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CresCom Bank v. Terry

United States District Court, D. South Carolina, Charleston Division

August 31, 2017

CresCom Bank, successor by merger to Community FirstBank, Plaintiff,
Edward L. Terry; Harris Street, LLC, n/k/a CCT Reserve, LLC; Sugarloaf Marketplace, LLC; and CCT Reserve, LLC, Defendants.


          PATRICK MICHAEL DUFFY United States District Judge.

         This matter is before the Court on three motions. First, Plaintiff CresCom Bank asks the Court to hold Defendant Edward L. Terry and his wife, Elaine C. Terry in contempt for refusing to comply with an order the Court issued in this case on July 6, 2017 (ECF No. 123). Second, the Terrys asks the Court for permission to file a sur-reply in the briefing on CresCom's contempt motion (ECF No. 131). Finally, the Terrys ask the Court to alter, amend, or clarify its July 6 order (ECF No. 124). For the following reasons, the Court grants the motion for leave to file a sur-reply, denies the motion to alter, amend, or clarify, and defers a decision on the contempt motion.


         I. Motion to Alter, Amend, or Clarify

         A. Timeliness of Motion

         The Terrys state they seek relief under Rules 54(b) and 59(e) of the Federal Rules of Civil Procedure. The Court is not persuaded that either rule applies. Rule 59(e) motions must be made twenty-eight days after entry of a final judgment. The Court's July 6 order was not a final judgment; rather, the latest final judgment was entered over a year ago. Thus, a Rule 59(e) motion would be untimely. So too with a motion under Rule 54(b). That rule allows courts to modify interlocutory orders before entry of final judgment. Although the July 6 order was interlocutory, it was entered long after final judgment. Cf. Moore v. Lightstorm Entm't, No. CV RWT-11-3644, 2017 WL 219368, at *1 (D. Md. Jan. 19, 2017) (stating Rule 54(b) does not apply to orders compelling post-judgment discovery because it expressly allows modification of interlocutory orders before entry of final judgment).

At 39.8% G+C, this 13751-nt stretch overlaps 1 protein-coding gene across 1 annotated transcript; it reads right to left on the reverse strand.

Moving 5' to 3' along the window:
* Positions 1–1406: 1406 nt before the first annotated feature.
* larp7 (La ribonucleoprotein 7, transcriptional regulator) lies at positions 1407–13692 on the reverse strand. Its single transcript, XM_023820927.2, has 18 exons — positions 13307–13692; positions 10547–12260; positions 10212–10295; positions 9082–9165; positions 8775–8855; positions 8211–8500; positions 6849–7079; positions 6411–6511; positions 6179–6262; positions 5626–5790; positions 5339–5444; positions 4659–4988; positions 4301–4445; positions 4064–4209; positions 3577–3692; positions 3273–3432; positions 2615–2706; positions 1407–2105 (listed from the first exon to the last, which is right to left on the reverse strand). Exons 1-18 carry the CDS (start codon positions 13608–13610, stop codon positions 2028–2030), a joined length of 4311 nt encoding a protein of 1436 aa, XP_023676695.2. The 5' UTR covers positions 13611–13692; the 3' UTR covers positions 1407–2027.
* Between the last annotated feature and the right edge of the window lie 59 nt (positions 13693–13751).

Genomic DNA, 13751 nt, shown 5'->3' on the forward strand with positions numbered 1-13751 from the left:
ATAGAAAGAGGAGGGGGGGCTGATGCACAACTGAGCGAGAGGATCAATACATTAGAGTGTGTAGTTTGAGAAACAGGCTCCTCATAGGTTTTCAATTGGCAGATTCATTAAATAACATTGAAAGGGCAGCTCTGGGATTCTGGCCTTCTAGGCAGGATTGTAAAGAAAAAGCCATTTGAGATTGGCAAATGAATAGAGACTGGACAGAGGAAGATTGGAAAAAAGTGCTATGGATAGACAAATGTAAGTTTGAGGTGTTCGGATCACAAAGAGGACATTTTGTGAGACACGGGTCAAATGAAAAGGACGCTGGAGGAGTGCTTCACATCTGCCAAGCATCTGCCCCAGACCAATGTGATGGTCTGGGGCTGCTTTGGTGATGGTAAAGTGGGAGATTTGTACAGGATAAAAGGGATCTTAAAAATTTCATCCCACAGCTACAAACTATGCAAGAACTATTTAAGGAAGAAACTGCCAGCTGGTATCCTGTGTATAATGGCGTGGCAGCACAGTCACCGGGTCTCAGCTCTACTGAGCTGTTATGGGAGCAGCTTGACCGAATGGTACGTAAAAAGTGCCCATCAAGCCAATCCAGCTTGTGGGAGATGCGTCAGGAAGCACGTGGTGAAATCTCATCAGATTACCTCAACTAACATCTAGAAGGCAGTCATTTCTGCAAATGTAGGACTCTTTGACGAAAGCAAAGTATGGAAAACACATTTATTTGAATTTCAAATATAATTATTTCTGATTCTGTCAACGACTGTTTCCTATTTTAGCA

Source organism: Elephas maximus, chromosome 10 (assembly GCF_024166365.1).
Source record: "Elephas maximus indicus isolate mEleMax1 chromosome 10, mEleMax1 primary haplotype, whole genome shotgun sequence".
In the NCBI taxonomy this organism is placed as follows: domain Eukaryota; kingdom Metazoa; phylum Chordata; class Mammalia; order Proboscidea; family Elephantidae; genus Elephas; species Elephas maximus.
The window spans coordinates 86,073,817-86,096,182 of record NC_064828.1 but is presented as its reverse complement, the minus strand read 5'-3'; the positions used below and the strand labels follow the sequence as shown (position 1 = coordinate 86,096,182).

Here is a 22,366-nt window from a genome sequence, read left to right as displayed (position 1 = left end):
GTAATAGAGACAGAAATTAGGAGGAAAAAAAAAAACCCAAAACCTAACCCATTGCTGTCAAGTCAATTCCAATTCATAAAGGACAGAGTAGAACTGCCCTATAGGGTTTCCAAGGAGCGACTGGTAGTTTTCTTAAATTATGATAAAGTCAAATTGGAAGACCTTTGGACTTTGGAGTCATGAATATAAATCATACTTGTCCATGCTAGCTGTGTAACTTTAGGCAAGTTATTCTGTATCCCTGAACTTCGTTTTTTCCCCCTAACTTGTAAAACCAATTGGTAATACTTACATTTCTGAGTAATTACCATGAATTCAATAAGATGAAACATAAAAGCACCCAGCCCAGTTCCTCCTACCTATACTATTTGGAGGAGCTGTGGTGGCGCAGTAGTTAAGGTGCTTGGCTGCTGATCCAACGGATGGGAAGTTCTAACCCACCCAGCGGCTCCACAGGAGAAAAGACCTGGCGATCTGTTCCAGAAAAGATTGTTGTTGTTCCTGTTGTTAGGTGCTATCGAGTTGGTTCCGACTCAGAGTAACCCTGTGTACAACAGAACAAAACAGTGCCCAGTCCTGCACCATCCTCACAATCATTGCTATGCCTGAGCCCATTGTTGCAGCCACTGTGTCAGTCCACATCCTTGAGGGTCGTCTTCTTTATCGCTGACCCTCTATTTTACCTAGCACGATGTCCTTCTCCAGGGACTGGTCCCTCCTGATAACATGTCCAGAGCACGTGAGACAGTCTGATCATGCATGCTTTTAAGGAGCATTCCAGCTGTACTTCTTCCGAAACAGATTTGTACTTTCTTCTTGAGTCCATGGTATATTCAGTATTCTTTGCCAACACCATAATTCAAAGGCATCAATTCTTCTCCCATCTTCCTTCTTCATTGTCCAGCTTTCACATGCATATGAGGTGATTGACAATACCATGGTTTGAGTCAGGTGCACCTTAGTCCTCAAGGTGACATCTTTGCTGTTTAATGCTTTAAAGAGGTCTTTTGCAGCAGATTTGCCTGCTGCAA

There appears to be an absence of authority on the deadline for seeking reconsideration of a post-judgment discovery order. See Moore, 2017 WL 219368, at *1 (noting the “absence of a rule on point” in this circuit). Nonetheless, the Court views the Terrys' motion as untimely. The July 6 order required that the Terrys produce documents by July 21 and that Mr. Terry appear for a deposition by July 28. The Terrys, however, did not file their motion until August 3, well after those deadlines had expired. Under Local Civil Rule 7.03-a rule the Court cited in its July 6 order- motions should be filed “immediately after the issues raised thereby are ripe for adjudication.” Local Civ. Rule 7.03 (D.S.C.). The issues the Terrys raise in their motion became ripe when the Court entered the July 6 order. Filing their motion nearly a month later-and after the order's deadlines expired-was in no way consistent with Rule 7.03.

         The untimeliness of the Terrys' motion is a sufficient basis for denying it. Out of an abundance of caution, however, the Court will address the motion on its merits.[1]

         B. Mrs. Terry

         The Court's July 6 order, as it relates to Mrs. Terry, concerns her refusal to respond to a document subpoena that CresCom issued last December. Although Mrs. Terry raised several arguments in defense of her refusal, the Court found them to be untimely because she failed to properly assert them within the deadline set forth in Federal Rule of Civil Procedure 45(d)(2)(B). Consequently, the Court concluded, the arguments were waived.